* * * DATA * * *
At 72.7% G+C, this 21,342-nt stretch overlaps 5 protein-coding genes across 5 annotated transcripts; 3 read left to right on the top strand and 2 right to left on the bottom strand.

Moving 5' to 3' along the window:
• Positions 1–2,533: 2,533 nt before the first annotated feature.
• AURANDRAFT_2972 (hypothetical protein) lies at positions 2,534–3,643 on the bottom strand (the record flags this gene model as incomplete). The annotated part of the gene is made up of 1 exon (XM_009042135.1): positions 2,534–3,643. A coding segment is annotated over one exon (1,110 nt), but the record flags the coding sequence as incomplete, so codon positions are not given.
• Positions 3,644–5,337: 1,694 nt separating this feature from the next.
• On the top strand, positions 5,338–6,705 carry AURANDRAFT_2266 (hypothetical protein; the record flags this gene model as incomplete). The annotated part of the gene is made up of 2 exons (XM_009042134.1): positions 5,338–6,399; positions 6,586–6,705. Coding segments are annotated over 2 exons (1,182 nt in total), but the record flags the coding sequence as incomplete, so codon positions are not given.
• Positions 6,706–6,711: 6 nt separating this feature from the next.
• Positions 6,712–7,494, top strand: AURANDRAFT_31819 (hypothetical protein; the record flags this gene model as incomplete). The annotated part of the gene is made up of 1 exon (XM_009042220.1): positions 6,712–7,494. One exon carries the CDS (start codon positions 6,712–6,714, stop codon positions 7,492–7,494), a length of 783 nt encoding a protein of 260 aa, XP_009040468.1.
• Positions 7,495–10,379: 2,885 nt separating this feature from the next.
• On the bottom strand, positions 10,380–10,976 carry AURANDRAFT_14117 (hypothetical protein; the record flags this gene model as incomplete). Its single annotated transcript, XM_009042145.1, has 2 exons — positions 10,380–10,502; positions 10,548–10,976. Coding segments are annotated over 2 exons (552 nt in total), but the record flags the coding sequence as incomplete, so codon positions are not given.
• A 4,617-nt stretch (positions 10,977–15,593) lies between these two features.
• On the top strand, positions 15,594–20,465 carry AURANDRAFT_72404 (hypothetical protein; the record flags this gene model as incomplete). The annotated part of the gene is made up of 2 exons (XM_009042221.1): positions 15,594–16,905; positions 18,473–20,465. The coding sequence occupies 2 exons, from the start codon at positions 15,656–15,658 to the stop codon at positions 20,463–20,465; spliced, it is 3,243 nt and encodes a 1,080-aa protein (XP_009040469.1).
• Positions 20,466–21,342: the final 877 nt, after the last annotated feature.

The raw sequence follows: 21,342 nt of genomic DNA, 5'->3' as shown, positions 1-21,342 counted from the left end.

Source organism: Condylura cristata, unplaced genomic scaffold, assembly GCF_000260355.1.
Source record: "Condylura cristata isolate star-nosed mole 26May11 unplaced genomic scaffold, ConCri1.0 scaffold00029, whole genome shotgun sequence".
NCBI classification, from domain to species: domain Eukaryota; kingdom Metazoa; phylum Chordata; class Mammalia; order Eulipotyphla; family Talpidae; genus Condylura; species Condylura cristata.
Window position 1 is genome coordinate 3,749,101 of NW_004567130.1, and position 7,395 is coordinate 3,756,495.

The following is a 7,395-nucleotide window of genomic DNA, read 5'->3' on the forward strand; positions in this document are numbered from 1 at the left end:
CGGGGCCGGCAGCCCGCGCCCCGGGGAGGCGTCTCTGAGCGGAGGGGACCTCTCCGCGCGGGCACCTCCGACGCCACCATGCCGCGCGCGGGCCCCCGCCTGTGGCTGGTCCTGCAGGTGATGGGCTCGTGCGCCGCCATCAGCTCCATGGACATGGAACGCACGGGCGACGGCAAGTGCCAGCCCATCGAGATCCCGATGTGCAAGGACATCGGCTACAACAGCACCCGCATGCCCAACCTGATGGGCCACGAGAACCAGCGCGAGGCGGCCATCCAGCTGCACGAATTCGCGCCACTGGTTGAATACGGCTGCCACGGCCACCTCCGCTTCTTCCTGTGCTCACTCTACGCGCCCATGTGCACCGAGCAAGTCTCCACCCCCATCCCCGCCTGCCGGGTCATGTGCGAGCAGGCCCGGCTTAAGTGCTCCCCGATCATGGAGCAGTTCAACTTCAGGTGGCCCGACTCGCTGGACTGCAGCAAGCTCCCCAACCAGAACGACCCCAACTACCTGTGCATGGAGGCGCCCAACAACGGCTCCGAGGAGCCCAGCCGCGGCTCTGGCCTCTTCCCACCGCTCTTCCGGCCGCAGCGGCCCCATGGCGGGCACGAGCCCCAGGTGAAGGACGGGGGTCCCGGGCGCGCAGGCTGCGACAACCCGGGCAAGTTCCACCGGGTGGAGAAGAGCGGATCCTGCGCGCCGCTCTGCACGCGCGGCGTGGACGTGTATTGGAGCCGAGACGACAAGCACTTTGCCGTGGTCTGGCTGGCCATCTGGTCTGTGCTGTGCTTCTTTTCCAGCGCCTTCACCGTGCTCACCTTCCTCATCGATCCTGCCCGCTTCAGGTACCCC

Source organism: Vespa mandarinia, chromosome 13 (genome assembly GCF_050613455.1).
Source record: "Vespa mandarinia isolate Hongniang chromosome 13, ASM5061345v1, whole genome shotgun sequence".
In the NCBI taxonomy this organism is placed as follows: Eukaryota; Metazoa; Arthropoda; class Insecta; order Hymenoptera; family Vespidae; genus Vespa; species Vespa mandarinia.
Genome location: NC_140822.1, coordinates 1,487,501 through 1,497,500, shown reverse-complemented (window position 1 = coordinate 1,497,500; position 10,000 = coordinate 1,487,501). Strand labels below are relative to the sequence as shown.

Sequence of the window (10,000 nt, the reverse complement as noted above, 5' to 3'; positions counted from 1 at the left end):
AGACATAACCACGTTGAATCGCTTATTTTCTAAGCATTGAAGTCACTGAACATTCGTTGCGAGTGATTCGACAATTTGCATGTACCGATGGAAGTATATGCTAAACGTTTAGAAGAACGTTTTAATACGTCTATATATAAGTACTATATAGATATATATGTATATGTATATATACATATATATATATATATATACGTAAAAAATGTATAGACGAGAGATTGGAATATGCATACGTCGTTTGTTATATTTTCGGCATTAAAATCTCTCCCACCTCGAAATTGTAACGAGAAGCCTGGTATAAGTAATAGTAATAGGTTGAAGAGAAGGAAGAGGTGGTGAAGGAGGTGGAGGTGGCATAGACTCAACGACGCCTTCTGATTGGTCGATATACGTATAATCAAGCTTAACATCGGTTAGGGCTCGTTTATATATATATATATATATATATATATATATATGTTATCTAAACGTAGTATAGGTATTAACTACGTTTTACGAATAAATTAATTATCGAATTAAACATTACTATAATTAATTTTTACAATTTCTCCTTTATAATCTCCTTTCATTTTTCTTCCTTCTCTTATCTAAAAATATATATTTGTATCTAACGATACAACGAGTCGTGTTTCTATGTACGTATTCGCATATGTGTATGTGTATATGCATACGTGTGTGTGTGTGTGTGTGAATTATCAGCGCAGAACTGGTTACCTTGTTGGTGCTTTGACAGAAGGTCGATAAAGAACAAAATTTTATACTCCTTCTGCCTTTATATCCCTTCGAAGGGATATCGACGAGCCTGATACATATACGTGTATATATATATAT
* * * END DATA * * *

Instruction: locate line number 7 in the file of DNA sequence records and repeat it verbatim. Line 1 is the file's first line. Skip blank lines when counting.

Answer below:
• Positions 6,706–6,711: 6 nt separating this feature from the next.